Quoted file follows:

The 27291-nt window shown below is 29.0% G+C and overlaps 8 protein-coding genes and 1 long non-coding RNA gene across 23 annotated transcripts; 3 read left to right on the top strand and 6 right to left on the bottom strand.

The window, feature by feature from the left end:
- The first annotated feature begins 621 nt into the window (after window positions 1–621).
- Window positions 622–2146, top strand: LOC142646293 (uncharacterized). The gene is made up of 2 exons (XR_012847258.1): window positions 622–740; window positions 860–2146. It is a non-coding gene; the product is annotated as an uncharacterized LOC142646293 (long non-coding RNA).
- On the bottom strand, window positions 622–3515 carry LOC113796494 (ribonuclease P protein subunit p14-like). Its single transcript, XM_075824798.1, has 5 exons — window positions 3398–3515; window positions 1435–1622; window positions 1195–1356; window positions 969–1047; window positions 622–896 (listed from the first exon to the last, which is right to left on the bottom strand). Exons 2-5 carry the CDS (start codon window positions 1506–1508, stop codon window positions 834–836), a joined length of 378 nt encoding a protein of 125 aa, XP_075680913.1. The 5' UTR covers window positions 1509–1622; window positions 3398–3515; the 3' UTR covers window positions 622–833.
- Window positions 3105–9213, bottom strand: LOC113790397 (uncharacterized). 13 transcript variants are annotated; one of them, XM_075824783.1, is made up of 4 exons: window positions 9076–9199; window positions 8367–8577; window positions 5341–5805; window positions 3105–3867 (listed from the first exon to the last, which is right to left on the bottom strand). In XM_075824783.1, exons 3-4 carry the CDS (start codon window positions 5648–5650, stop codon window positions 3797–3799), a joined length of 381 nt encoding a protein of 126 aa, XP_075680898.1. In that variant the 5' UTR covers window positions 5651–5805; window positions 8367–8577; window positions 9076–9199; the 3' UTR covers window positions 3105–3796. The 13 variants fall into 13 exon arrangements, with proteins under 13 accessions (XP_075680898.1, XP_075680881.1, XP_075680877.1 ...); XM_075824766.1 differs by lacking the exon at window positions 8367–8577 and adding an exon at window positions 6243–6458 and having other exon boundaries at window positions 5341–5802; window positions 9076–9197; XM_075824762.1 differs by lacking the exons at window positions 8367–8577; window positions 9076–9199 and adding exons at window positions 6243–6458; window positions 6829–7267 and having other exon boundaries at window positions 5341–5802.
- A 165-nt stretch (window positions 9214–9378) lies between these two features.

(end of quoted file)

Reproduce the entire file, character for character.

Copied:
The 27291-nt window shown below is 29.0% G+C and overlaps 8 protein-coding genes and 1 long non-coding RNA gene across 23 annotated transcripts; 3 read left to right on the top strand and 6 right to left on the bottom strand.

The window, feature by feature from the left end:
- The first annotated feature begins 621 nt into the window (after window positions 1–621).
- Window positions 622–2146, top strand: LOC142646293 (uncharacterized). The gene is made up of 2 exons (XR_012847258.1): window positions 622–740; window positions 860–2146. It is a non-coding gene; the product is annotated as an uncharacterized LOC142646293 (long non-coding RNA).
- On the bottom strand, window positions 622–3515 carry LOC113796494 (ribonuclease P protein subunit p14-like). Its single transcript, XM_075824798.1, has 5 exons — window positions 3398–3515; window positions 1435–1622; window positions 1195–1356; window positions 969–1047; window positions 622–896 (listed from the first exon to the last, which is right to left on the bottom strand). Exons 2-5 carry the CDS (start codon window positions 1506–1508, stop codon window positions 834–836), a joined length of 378 nt encoding a protein of 125 aa, XP_075680913.1. The 5' UTR covers window positions 1509–1622; window positions 3398–3515; the 3' UTR covers window positions 622–833.
- Window positions 3105–9213, bottom strand: LOC113790397 (uncharacterized). 13 transcript variants are annotated; one of them, XM_075824783.1, is made up of 4 exons: window positions 9076–9199; window positions 8367–8577; window positions 5341–5805; window positions 3105–3867 (listed from the first exon to the last, which is right to left on the bottom strand). In XM_075824783.1, exons 3-4 carry the CDS (start codon window positions 5648–5650, stop codon window positions 3797–3799), a joined length of 381 nt encoding a protein of 126 aa, XP_075680898.1. In that variant the 5' UTR covers window positions 5651–5805; window positions 8367–8577; window positions 9076–9199; the 3' UTR covers window positions 3105–3796. The 13 variants fall into 13 exon arrangements, with proteins under 13 accessions (XP_075680898.1, XP_075680881.1, XP_075680877.1 ...); XM_075824766.1 differs by lacking the exon at window positions 8367–8577 and adding an exon at window positions 6243–6458 and having other exon boundaries at window positions 5341–5802; window positions 9076–9197; XM_075824762.1 differs by lacking the exons at window positions 8367–8577; window positions 9076–9199 and adding exons at window positions 6243–6458; window positions 6829–7267 and having other exon boundaries at window positions 5341–5802.
- A 165-nt stretch (window positions 9214–9378) lies between these two features.